We also find lipid moieties, structured to various degrees, in the crevices between the scaffold and transport domains (Figure 5a). Of these, the most notable one is inserted between the N-terminal arm of HP2 and the scaffold TM4a (LipidOut Figure 5a,b). Interestingly, we observe lipids at almost the same location in the Cryo-EM structures of the outward- (Huang et al., 2020) and inward-facing L-asp-bound transporters (Figure 5b). The lipid packs similarly against TM4a in the OFS and IFS but interacts differently with HP2: near the tip and the extracellular base, respectively. It is not yet clear whether during the outward-to-inward transition, as HP2 slides past TM4a, the lipid is temporarily displaced or disordered. Interestingly, HP2 opening in the OFS, as seen in GltPhOFS-TBOA, and the IFS requires displacement of LipidOut. Thus, the lipid molecules at this site could modulate gating and the translocation dynamics, affecting both substrate affinity and transport rate. In GltPhIFS-TFB-TBOA and GltPhIFS-Apo-open structures, the transport domain leans away from the scaffold far enough to open a window between the two domains that connects the interior of the bilayer to the solvent-filled crevice on the cytoplasmic side of the transporter (Figure 5c). We observe excess densities in the opening, suggesting that lipids enter the space at a position structurally symmetric to LipidOut (LipidWindow, Figure 5c).

Perhaps most strikingly, we observe nanodisc distortions correlated to positions of transport domains (Figure 5d,e, Video 3). The nanodisc is nearly flat in the GltPhOFS-TBOA structure, where the hydrophobic regions of the transport domain and the scaffold are aligned. In GltPhIFS-Asp, the transport domain forms the sharpest angle to the membrane normal (Figure 1a), and its hydrophobic region descends the furthest toward the cytoplasm. The resulting hydrophobic mismatch between the scaffold and transport domains leads to membrane bending to accommodate both, as suggested by recent computational studies (Zhou et al., 2019) and studies of GltTk (Arkhipova et al., 2020). At the protein periphery, the membrane deformation at the transport domain reaches ~ 8 Å shift toward the cytoplasm, observable from both sides of the nanodisc (Figure 5d,e, Video 3). In contrast, when the inward-facing transport domains swing out, their hydrophobic regions are closer to the extracellular side, and the membrane is less bent. In an extreme case of GltPhIFS-TFB-TBOA structure, the membrane bends outward, particularly when viewed from the cytoplasmic side (Figure 5d,e, Video 3). It is unclear whether the nanodisc restricts how far the transport domains swing in the GltPhIFS-TFB-TBOA structure. Indeed, we observe interactions between the domains and the MSP1E3 lipoprotein, suggesting the size of the nanodiscs might be limiting. Notably, structures of glutamate transporter homologs determined in detergent solutions featured similar positions of the domains (Garaeva et al., 2019; Akyuz et al., 2015).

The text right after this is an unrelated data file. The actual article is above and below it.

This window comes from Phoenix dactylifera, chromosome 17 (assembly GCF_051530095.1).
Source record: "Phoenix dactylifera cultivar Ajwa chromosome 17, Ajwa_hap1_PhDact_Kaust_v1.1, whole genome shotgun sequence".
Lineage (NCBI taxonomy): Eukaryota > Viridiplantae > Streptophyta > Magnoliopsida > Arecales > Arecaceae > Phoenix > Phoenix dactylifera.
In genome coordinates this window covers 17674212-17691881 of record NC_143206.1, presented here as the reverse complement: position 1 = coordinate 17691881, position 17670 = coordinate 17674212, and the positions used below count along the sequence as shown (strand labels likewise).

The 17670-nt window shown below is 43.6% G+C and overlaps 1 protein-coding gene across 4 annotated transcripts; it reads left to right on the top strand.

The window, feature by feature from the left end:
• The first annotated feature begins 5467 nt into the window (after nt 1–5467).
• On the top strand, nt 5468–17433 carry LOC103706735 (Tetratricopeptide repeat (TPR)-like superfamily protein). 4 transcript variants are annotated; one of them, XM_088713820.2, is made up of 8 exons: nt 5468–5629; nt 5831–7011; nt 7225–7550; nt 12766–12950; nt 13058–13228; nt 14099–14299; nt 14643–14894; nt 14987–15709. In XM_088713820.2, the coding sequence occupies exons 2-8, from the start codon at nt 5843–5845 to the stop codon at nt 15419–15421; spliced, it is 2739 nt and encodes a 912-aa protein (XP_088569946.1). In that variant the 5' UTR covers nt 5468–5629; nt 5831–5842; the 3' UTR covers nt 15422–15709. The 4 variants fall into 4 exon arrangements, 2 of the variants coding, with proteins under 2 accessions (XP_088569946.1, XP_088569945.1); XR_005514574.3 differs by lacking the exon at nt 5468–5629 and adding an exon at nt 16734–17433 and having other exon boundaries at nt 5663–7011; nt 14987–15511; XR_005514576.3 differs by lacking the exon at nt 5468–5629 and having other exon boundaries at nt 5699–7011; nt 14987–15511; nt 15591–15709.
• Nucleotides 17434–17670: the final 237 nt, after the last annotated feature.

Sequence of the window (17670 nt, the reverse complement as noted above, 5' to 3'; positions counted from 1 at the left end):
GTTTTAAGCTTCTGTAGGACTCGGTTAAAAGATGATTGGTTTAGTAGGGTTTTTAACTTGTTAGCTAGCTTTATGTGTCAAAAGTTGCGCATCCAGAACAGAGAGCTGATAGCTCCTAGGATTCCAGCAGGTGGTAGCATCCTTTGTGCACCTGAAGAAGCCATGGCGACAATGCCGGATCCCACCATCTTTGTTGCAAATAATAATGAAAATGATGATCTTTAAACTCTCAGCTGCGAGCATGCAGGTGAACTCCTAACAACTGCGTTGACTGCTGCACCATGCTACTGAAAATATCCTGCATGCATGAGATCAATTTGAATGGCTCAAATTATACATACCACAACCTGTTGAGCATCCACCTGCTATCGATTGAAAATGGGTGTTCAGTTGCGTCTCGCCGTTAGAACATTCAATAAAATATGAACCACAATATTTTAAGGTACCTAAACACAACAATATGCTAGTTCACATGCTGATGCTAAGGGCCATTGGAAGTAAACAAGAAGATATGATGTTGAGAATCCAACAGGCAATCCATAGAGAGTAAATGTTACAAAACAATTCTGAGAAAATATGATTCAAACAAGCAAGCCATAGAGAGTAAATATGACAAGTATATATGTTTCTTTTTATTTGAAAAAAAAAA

Video 3
Transport domain movements coupled to nanodisc distortions.

Discussion

The series of structures that we have determined by Cryo-EM suggest that both substrate translocation and substrate gating in the IFS require movements of the transport domain through membrane bilayer. The C-terminal arm of HP2 and TM8a pack against the scaffold near the engineered K55C/A364C crosslink in all IFS structures, while the rest of the transport domain moves to various degrees. It is possible that the crosslink constraints the movements, but we do not think so. First, Na+-bound unconstrained inward-facing GltTk (Arkhipova et al., 2020) is structurally similar to GltPhIFS-Na (overall RMSD = 0.7), with little difference in the crosslink region (Figure 3—figure supplement 2c). Also, in the inward-facing neutral amino acid transporter ASCT2 (Garaeva et al., 2018; Garaeva et al., 2019), the corresponding HP2/TM8a regions remain mostly rigid during gating, and only the HP2 tip moves to open the binding site or accommodate an inhibitor. Together, these structures suggest that the transport domain pivots around the HP2/TM8a region near resides corresponding to A364 in GltPh to open the substrate-binding site. This might be a shared feature of the glutamate transporter family. These movements rely on the remarkable conformational plasticity of HP2 and the interface between the transport and scaffold domains, which differ in each functional intermediate of the transporter. Our recent studies suggest that both translocation of the transport domain and substrate release into the cytoplasm are slow processes (Oh and Boudker, 2018; Huysmans et al., 2020). Most strikingly, subtle packing mutations in HP2 at sites distant from the substrate-binding site decrease affinity in the OFS and IFS and increase the elevator transitions frequency (Huysmans et al., 2020).